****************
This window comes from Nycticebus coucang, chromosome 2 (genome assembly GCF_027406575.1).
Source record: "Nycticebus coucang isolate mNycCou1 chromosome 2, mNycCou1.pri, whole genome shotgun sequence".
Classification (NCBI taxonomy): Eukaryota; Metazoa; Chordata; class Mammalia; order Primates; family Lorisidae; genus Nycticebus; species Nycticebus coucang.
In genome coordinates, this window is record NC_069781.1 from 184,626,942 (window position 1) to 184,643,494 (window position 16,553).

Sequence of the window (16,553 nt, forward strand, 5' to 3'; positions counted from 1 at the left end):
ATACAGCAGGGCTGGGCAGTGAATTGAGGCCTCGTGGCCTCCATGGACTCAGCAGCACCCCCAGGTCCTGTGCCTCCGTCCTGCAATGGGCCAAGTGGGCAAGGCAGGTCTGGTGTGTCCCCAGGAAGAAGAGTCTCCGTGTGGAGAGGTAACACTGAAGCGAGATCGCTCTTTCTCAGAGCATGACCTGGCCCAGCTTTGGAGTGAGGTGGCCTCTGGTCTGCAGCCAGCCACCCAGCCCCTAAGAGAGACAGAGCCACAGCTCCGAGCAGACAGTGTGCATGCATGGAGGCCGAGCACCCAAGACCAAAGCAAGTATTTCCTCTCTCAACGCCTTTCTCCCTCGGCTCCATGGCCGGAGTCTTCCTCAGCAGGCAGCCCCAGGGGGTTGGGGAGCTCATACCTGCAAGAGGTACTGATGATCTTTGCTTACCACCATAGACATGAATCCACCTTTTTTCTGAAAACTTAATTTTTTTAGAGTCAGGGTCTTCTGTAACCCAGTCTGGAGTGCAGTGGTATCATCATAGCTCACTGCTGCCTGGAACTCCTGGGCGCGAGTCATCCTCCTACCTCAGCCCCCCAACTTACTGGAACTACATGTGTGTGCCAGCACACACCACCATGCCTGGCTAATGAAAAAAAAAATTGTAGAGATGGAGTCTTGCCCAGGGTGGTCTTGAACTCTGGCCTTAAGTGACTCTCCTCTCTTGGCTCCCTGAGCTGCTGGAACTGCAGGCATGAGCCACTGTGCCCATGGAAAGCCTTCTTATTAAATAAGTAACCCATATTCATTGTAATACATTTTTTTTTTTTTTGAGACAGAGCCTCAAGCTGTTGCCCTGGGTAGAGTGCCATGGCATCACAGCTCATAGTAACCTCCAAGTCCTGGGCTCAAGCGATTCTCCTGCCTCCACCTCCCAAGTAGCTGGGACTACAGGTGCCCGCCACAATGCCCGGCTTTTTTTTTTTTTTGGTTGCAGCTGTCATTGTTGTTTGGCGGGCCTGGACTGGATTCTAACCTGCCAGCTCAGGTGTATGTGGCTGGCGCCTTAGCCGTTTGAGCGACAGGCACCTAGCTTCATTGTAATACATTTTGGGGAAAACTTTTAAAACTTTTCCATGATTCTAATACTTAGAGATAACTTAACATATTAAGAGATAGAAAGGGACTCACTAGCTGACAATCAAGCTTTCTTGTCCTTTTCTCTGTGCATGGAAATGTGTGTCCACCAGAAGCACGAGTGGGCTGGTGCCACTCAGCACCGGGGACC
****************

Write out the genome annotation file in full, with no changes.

This window comes from Nycticebus coucang, chromosome 2 (genome assembly GCF_027406575.1).
Source record: "Nycticebus coucang isolate mNycCou1 chromosome 2, mNycCou1.pri, whole genome shotgun sequence".
Classification (NCBI taxonomy): Eukaryota; Metazoa; Chordata; class Mammalia; order Primates; family Lorisidae; genus Nycticebus; species Nycticebus coucang.
In genome coordinates, this window is record NC_069781.1 from 184,626,942 (window position 1) to 184,643,494 (window position 16,553).

Sequence of the window (16,553 nt, forward strand, 5' to 3'; positions counted from 1 at the left end):
ATACAGCAGGGCTGGGCAGTGAATTGAGGCCTCGTGGCCTCCATGGACTCAGCAGCACCCCCAGGTCCTGTGCCTCCGTCCTGCAATGGGCCAAGTGGGCAAGGCAGGTCTGGTGTGTCCCCAGGAAGAAGAGTCTCCGTGTGGAGAGGTAACACTGAAGCGAGATCGCTCTTTCTCAGAGCATGACCTGGCCCAGCTTTGGAGTGAGGTGGCCTCTGGTCTGCAGCCAGCCACCCAGCCCCTAAGAGAGACAGAGCCACAGCTCCGAGCAGACAGTGTGCATGCATGGAGGCCGAGCACCCAAGACCAAAGCAAGTATTTCCTCTCTCAACGCCTTTCTCCCTCGGCTCCATGGCCGGAGTCTTCCTCAGCAGGCAGCCCCAGGGGGTTGGGGAGCTCATACCTGCAAGAGGTACTGATGATCTTTGCTTACCACCATAGACATGAATCCACCTTTTTTCTGAAAACTTAATTTTTTTAGAGTCAGGGTCTTCTGTAACCCAGTCTGGAGTGCAGTGGTATCATCATAGCTCACTGCTGCCTGGAACTCCTGGGCGCGAGTCATCCTCCTACCTCAGCCCCCCAACTTACTGGAACTACATGTGTGTGCCAGCACACACCACCATGCCTGGCTAATGAAAAAAAAAATTGTAGAGATGGAGTCTTGCCCAGGGTGGTCTTGAACTCTGGCCTTAAGTGACTCTCCTCTCTTGGCTCCCTGAGCTGCTGGAACTGCAGGCATGAGCCACTGTGCCCATGGAAAGCCTTCTTATTAAATAAGTAACCCATATTCATTGTAATACATTTTTTTTTTTTTTGAGACAGAGCCTCAAGCTGTTGCCCTGGGTAGAGTGCCATGGCATCACAGCTCATAGTAACCTCCAAGTCCTGGGCTCAAGCGATTCTCCTGCCTCCACCTCCCAAGTAGCTGGGACTACAGGTGCCCGCCACAATGCCCGGCTTTTTTTTTTTTTTGGTTGCAGCTGTCATTGTTGTTTGGCGGGCCTGGACTGGATTCTAACCTGCCAGCTCAGGTGTATGTGGCTGGCGCCTTAGCCGTTTGAGCGACAGGCACCTAGCTTCATTGTAATACATTTTGGGGAAAACTTTTAAAACTTTTCCATGATTCTAATACTTAGAGATAACTTAACATATTAAGAGATAGAAAGGGACTCACTAGCTGACAATCAAGCTTTCTTGTCCTTTTCTCTGTGCATGGAAATGTGTGTCCACCAGAAGCACGAGTGGGCTGGTGCCACTCAGCACCGGGGACC